# Describing Patterns in Scatter Plots

##
Basics on the topic
**Describing Patterns in Scatter Plots**

## Title: Scatter Plot

## Scatter Plot Introduction

A **scatter plot** is a type of graph that shows the relationship, or **association**, between two different sets of data, which we call **bivariate data**. By looking at a scatter plot, we can see patterns such as how the data points cluster, if there are any unusual points (**outliers**), and whether the relationship is positive, negative, linear, or nonlinear.

## Understanding Scatter Plot

A scatter plot helps us see if there's a link between two variables. For example, it can show if one thing increases, does the other thing tend to increase too? This is a **positive association**. Or if one decreases as the other increases, that's a **negative association**. When the points don't show any obvious pattern, we say there's **no association**. If the points make a straight line, that's a **linear association**. If they form a curve, it's a **nonlinear association**.

## Scatter Plot Example

**Example Problem:**

Create a scatter plot for the following data that shows the number of hours students studied and their test scores:

Hours Studied | Test Score |
---|---|

1 | 50 |

2 | 60 |

3 | 65 |

4 | 70 |

5 | 80 |

**Solution:**

- Draw a graph with two axes: horizontal for hours studied and vertical for test scores.
- Mark each pair of values as a point on the graph.
- Observe the pattern that the points make.

## Scatter Plot - Guided Practice

## Scatter Plot - Your Turn!

**Example Problem:**

Plot the following data on a scatter plot:

Hours Studied | Test Score |
---|---|

1 | 80 |

2 | 78 |

3 | 75 |

4 | 70 |

5 | 65 |

## Scatter Plot Summary

Scatter plots are a useful way to visualize the relationship between two variables. By plotting **bivariate data** and analyzing the pattern of points, we can determine if there is an **association**—whether it's positive, negative, linear, or nonlinear. Understanding scatter plots can help us make predictions and find trends in the data.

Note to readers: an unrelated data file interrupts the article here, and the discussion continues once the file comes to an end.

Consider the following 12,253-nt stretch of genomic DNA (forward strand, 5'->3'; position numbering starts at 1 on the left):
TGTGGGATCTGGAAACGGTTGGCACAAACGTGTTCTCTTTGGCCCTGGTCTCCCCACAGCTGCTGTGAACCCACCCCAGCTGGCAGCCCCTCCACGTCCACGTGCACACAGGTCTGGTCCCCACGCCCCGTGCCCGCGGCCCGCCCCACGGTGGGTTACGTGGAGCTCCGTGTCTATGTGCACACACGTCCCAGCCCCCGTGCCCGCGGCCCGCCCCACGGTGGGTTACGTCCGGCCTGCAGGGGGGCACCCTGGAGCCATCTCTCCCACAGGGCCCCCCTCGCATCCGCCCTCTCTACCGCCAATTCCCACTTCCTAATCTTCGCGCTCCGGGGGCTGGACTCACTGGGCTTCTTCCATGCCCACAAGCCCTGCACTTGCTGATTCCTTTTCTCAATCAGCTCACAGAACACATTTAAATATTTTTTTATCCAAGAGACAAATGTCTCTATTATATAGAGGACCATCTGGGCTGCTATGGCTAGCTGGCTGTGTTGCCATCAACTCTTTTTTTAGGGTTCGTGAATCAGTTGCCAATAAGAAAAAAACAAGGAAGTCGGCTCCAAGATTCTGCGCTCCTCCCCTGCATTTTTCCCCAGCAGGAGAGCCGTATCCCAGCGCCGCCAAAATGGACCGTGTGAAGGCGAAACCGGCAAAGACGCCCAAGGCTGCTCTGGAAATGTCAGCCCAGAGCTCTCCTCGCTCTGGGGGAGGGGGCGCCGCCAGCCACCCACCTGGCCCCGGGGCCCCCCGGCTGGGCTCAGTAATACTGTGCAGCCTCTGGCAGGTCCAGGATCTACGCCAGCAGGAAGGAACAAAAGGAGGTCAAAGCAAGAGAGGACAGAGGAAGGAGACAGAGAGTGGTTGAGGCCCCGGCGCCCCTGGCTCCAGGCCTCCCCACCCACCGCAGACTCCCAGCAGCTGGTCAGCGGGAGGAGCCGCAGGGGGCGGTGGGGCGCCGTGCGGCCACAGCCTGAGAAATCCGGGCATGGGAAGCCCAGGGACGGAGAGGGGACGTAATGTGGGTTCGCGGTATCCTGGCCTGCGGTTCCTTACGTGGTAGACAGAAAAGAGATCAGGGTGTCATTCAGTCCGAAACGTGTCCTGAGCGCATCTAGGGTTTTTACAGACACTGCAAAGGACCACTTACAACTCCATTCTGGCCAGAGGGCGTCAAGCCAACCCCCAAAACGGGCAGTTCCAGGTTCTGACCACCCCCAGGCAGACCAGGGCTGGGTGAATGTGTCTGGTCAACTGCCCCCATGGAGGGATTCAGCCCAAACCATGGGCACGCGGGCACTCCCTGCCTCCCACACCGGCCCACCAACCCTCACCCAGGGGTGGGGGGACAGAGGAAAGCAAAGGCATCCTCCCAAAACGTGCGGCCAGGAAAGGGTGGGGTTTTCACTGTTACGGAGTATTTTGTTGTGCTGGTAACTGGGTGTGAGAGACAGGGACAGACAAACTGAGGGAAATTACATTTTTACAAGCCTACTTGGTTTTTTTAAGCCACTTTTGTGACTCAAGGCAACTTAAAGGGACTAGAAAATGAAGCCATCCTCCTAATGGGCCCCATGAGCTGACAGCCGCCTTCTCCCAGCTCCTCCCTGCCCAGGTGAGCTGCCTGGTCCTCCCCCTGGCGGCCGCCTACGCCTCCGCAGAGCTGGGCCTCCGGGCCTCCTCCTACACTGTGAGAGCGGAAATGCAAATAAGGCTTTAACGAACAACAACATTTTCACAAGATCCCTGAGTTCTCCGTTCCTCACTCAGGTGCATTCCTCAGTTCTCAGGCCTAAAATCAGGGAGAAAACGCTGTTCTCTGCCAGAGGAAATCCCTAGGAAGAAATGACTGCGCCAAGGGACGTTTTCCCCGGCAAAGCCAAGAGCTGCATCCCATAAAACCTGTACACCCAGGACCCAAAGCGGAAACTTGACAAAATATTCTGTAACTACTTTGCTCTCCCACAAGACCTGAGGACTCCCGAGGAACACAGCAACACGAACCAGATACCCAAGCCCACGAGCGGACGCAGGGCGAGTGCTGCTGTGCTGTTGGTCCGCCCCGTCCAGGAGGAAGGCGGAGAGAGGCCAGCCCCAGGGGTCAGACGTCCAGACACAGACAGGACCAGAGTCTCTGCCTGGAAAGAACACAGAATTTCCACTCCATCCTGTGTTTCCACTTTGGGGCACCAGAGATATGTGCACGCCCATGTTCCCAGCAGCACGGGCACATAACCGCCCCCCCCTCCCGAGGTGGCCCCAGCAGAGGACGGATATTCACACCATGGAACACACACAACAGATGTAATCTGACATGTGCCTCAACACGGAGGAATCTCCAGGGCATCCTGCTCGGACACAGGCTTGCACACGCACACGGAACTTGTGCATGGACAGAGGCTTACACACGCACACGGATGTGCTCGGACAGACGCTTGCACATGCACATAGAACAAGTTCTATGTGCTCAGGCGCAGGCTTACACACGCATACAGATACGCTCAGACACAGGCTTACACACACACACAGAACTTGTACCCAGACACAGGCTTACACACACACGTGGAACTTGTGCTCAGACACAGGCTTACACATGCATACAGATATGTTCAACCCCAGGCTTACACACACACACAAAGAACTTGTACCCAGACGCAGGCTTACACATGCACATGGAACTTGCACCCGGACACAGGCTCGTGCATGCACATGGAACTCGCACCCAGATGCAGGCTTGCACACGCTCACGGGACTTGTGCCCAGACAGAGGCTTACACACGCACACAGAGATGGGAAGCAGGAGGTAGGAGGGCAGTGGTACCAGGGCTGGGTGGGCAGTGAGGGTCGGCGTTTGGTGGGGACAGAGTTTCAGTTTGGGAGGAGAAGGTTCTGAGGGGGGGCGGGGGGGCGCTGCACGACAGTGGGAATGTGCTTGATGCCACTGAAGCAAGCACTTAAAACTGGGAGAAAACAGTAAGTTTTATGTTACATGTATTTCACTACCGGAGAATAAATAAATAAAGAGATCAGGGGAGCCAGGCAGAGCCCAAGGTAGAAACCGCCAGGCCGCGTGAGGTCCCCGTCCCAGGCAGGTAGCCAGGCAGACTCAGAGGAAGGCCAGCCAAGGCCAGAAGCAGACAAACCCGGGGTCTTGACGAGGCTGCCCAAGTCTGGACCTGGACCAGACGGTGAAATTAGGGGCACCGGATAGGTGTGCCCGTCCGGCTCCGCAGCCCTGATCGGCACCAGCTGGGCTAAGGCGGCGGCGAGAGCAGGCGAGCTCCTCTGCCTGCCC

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Transcript
**Describing Patterns in Scatter Plots**

Kai is getting excited, but also nervous about his first keytar performance in front of hundreds of people. Let's rewind time first and learn more about, describing patterns in scatter plots to discover different relationships in the events leading up to the big day. To review, a 'scatter plot' is graph that displays the relationship between two sets of data. We can find patterns between the x and y values that define their relationship and make predictions. The relationship has a positive association, when both the x and y values increase. For example, the more time you spend exercising, the more calories you burn. The relationship has a negative association when the x value increases, and the y value decreases. For example as the temperature outside increases, hot chocolate sales decrease. No association means that the x and y values have no relationship. For example, age has no effect on the number of siblings you have. Some scatter plots have 'outliers', which is a point that does not fit the pattern. Clusters are data points that form a group. Let's get back to Kai's big keytar performance! Leading up to the big day, Kai practiced weekly. Each week, he recorded the hours he practiced as the x variable, and compared that to his weekly assessment score y. This scatter plot shows the relationship between the number of hours Kai practiced and the score on his weekly assessment. Let's describe any patterns we see in this scatter plot. This scatter plot has a positive association, you can see the points are trending upward, and as the x value increases, the y value also increases. There is also one outlier in this graph when Kai practiced for five hours, his score was less than twenty-five percent and this one does not fit the pattern. This scatter plot also happens to have a cluster of points. What has Kai learned from this pattern? The more he practices, the higher his assessment score will be. On the day of the performance, Kai along with the band, will ride a bus to the performance. The drive is over twenty miles, and this scatter plot shows the relationship between the miles driven and the amount of gas left. This scatter plot shows a negative association since the points show a downward pattern. There are no outliers or clusters. The relationship is that as the x value or miles driven increases, the y value or gallons of gas in the tank decreases. When the bus ran out of gas, they stopped at a gas station. During the stop, the band members took a survey and made a scatter plot showing the relationship between their ages x, and the number of snacks they packed y. Pause the video here and identify the pattern of ages to snacks. There is no association between the ages and snacks. Also, there are no outliers or clusters. This means that how old you are has no effect on how many snacks are packed for a bus ride. To summarize, a scatter plot displays a relationship between two data sets which we can then analyze. The relationships can either be positive, negative or have no association. We can also identify outliers and clusters in a scatter plot to help us learn more about the data. Oh! Shhhh, get ready, here comes Kai!